2 “The Most Dangerous Game” on the Plot Diagram Rainsford reveals himself in Zaroff’s bedroom.Rainsford escapes from Zaroff.Zaroff hunts Rainsford.Rainsford arrives on Ship-Trap Island.Rainsford and Zaroff face off.7th periodSetting: Ship-Trap IslandProtagonist: RainsfordAntagonist: ZaroffRainsford wins the game and kills Zaroff.
3 “The Most Dangerous Game” Conflict Man vs. ManThe struggle of the story is between two men: Rainsford and Zaroff.
4 CharacterizationCharacterization: the process by which the writer reveals the personality of a character.Direct characterization: an author overtly reveals a character’s personality.Indirect characterization: textual clues show a character’s motivation and intent.Connell uses indirect characterization to characterize Rainsford and Zaroff.
5 Indirect Characterization—Rainsford Rainsford is indirectly characterized as an excellent hunter with the following details:He wrote a book about hunting.He recognizes the cartridge from the gun.He sets traps for Zaroff.He is the only one to survive Zaroff’s game.
6 Indirect Characterization—Rainsford Connell indirectly characterizes Rainsford as someone who doesn’t view hunting animals as murder with the following details:He says animals don’t understand fear.He says that Zaroff is a murderer because he hunts people.
7 Indirect Characterization—Zaroff Connell indirectly characterizes Zaroff as an excellent hunter with the following details:No one has survived his game.Hunting animals no longer challenges him.He reads books about hunting.
8 Indirect Characterization—Zaroff Connell indirectly characterizes Zaroff as evil or animalistic with the following details:He has thick black eyebrows and a pointed black moustache.He has dead, black eyes.He has a curious, red-lipped smile.
9 Mood The mood of “The Most Dangerous Game” is suspenseful. The name of the island is Ship-Trap Island, a place that sailors dread.Multiple references to darkness.The chase moves fast.
10 Point of View“The Most Dangerous Game” is told from a third person limited point of view.Third person limited: centers on one character (Rainsford) and observes what he sees, hears, feels, or does.
11 ToneTone: the attitude a writer takes toward the reader, a subject, or character.Connell’s tone is straightforward and non-judgmental.He doesn’t show preference toward Rainsford or Zaroff.He doesn’t judge Zaroff or Rainsford.He doesn’t offer comments or opinions on the story’s events.7th period
12 ForeshadowingForeshadowing: hints or clues of events that have yet to occur.Clues in the story:Discussion of hunting on the yachtShip-Trap IslandFinding the bulletBig animal is unknown2nd period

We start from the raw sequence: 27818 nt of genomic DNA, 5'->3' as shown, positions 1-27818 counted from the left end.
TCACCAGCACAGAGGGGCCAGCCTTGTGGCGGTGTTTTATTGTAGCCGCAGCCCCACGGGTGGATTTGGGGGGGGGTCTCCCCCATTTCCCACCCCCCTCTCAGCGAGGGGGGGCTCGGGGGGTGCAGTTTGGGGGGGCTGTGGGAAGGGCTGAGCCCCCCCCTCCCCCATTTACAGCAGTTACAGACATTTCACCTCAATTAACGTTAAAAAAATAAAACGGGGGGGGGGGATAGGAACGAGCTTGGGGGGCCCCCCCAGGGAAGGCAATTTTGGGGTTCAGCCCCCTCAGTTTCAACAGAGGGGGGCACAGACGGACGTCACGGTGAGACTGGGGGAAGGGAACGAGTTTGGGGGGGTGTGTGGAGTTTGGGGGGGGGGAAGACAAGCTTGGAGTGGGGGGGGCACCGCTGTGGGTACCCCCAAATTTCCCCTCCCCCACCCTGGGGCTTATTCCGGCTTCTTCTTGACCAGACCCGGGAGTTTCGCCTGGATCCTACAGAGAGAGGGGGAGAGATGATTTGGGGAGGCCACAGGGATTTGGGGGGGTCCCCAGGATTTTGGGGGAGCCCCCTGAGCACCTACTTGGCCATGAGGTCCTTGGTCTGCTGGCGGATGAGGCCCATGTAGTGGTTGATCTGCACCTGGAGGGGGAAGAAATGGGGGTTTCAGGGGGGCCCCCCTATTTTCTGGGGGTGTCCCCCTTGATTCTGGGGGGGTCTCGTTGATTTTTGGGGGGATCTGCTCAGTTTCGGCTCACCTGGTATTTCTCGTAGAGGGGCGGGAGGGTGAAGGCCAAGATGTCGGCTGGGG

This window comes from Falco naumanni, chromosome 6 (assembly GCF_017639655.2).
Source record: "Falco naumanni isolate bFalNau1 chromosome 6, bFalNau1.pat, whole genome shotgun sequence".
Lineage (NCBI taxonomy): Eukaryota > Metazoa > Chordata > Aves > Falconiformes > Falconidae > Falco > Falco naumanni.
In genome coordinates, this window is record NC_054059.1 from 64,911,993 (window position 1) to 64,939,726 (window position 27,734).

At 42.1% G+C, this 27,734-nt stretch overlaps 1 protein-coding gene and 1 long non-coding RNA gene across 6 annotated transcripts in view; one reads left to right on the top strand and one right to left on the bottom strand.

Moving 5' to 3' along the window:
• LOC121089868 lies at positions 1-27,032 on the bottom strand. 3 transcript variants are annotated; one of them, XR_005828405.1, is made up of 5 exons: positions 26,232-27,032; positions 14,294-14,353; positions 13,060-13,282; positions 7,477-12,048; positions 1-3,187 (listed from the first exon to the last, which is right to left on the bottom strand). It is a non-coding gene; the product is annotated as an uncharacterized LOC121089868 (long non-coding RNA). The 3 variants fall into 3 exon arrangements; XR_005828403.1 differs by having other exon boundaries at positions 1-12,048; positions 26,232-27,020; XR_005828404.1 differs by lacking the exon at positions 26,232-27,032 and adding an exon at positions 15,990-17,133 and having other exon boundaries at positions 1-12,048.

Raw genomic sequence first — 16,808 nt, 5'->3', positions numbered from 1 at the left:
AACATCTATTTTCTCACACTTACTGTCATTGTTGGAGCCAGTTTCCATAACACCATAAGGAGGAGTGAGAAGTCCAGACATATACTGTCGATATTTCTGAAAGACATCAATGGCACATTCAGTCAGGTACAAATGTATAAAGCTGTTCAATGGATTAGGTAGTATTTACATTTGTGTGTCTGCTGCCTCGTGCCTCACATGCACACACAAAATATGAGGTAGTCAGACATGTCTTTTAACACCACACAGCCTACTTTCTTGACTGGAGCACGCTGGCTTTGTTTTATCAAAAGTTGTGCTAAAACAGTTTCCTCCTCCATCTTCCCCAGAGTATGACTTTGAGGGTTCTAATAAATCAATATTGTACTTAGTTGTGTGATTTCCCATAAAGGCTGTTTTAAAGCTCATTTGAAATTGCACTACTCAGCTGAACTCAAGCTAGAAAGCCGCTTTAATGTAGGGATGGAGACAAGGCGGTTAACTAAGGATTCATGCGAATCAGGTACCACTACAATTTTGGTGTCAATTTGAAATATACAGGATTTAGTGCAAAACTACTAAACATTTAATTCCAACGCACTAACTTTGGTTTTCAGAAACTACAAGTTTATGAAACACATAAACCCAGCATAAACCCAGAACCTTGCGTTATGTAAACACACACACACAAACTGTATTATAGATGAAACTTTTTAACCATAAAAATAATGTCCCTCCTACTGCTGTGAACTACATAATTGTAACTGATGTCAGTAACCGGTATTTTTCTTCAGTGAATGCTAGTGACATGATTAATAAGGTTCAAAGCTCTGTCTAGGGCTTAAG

13 Irony Verbal Irony: saying one thing but meaning another. Example: “We do our best to preserve civilization here.”Ironic because they are killing people for sport.Situational Irony: an event occurs that contradicts the expectations of the reader.Dramatic Irony: the audience or the reader knows something that a character does not.
14 ImageryImagery of darkness appears throughout “The Most Dangerous Game.”Example: “The darkness pressed on his eyelids like a wet blanket.”This statement appeals to the sense of touch and is a simile.3rd period
15 AllusionAllusion: a reference in a work of literature to a well-known character, place, or situation from literature, music, mythology, film, religion (especially the Bible), art, or history.Connell uses an allusion after Rainsford escapes Zaroff: “Then he sat down, took a drink of brandy from a silver flask, lit a cigarette, and hummed a bit from Madame Butterfly.”Madame Butterfly is a famous opera.1st period
16 Hyperbole Hyperbole: an extreme exaggeration. Example: Whitney suggests that “even cannibals wouldn’t live in such a God-forsaken place” when talking about Ship-Trap Island.Example: Whitney says that Captain Nielsen would “go up to the devil himself and ask him for a light.”6th period
17 ThemeRemember, theme is the central idea/message of a work of literature.Theme is often referred to as the “moral” of the story.What are some possible themes for “The Most Dangerous Game”?
18 ThemeA possible theme of “The Most Dangerous Game” is in order to fully understand others, we must first walk in their shoes.Rainsford couldn’t understand the animals he hunted until he was in their shoes.